Regarding remuneration, that, too, I believe, should have no part in our judgement of the merits of the work. I’m excluding outright advertising or salesmanship masquerading as genuine criticism, though that, too, is subject to literary and informative standards. No one is forced to write or video hifi or any other reviews. Whether they do it for love or money or both, it has no bearing on the reader’s or viewer’s assessment of the quality of the work. Any creative endeavor once released to the public has to stand on its own merits, completely separate from any of the factors that brought it into being.

Finally, any work, once published, is beyond the reach and defenses of its creator. If I write a book, compose a piece of music, paint a painting, make a video review of hifi gear, whatever the public has to say about my work is its prerogative. If I don’t like it, then I must lump it. Coming to my work’s defense is at best poor form, and often, when the defense includes snide comments about the critics of my work, especially if my injured feelings cause me to misrepresent that criticism, peevish and small-minded. If I write something and people don’t understand it, it’s very likely I haven’t been clear. If I make a video with technical problems, the fault is mine, not the viewers’, who are under no obligation to grant me latitude for logistical issues that may have contributed to my video’s shortcomings. If I think I’ve been clear in my writing and the reader is simply too dense to grasp what I’m saying, or my video is technically sound and the viewer’s criticism is unwarranted, nothing is gained by rushing to its defense. As much as it galls to be misunderstood or unjustly condemned, as authors there is nothing for it but to sit still and take it and hope for a better reception next time. And if the percentage of people objecting to some aspect of my work is small, then what am I complaining about anyway? All my protesting does is make me look petty.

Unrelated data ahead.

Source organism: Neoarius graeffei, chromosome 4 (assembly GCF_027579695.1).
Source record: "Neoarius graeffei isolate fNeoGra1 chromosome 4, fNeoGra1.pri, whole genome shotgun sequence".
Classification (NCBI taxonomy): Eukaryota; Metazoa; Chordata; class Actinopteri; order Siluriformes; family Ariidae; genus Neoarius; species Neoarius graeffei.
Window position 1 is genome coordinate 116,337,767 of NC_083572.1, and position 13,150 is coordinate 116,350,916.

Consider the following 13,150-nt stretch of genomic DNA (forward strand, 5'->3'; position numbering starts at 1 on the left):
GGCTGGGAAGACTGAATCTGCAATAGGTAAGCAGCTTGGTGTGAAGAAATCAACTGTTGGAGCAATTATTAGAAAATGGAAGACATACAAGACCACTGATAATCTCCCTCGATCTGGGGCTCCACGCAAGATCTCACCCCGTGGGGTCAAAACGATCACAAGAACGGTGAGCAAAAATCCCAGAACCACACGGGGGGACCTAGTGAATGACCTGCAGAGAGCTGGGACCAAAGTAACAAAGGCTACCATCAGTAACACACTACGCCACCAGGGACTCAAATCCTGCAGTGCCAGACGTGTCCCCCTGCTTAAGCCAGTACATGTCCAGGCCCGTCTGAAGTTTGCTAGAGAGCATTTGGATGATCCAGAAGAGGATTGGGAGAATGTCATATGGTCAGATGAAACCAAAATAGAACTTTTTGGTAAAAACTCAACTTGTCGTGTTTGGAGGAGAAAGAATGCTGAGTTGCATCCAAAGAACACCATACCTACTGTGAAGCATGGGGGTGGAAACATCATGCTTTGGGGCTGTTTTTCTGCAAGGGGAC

Creating anything and serving it up to the public is a risk, and, like it or not, once it’s out for public consumption, it belongs to the consumer, not us. If our work, and we, can’t withstand criticism, we should do something in which outside assessment has no place. No reader, listener, or viewer owes us a favorable judgement of our work, regardless of how hard we worked on it, how sincere our intentions, or commercial-free our motives. Should we make an effort to be civil and well-informed when offering our criticism? In general, yes. But, when a work is great, it will be praised; when a work is laughable, it will be laughed at; and sometimes the public, for any number of reasons, just gets it wrong. These are hard truths all artists - and critics, as writers or videographers, are artists of a sort - come to terms with. Come hell or high water, the work must stand on its own.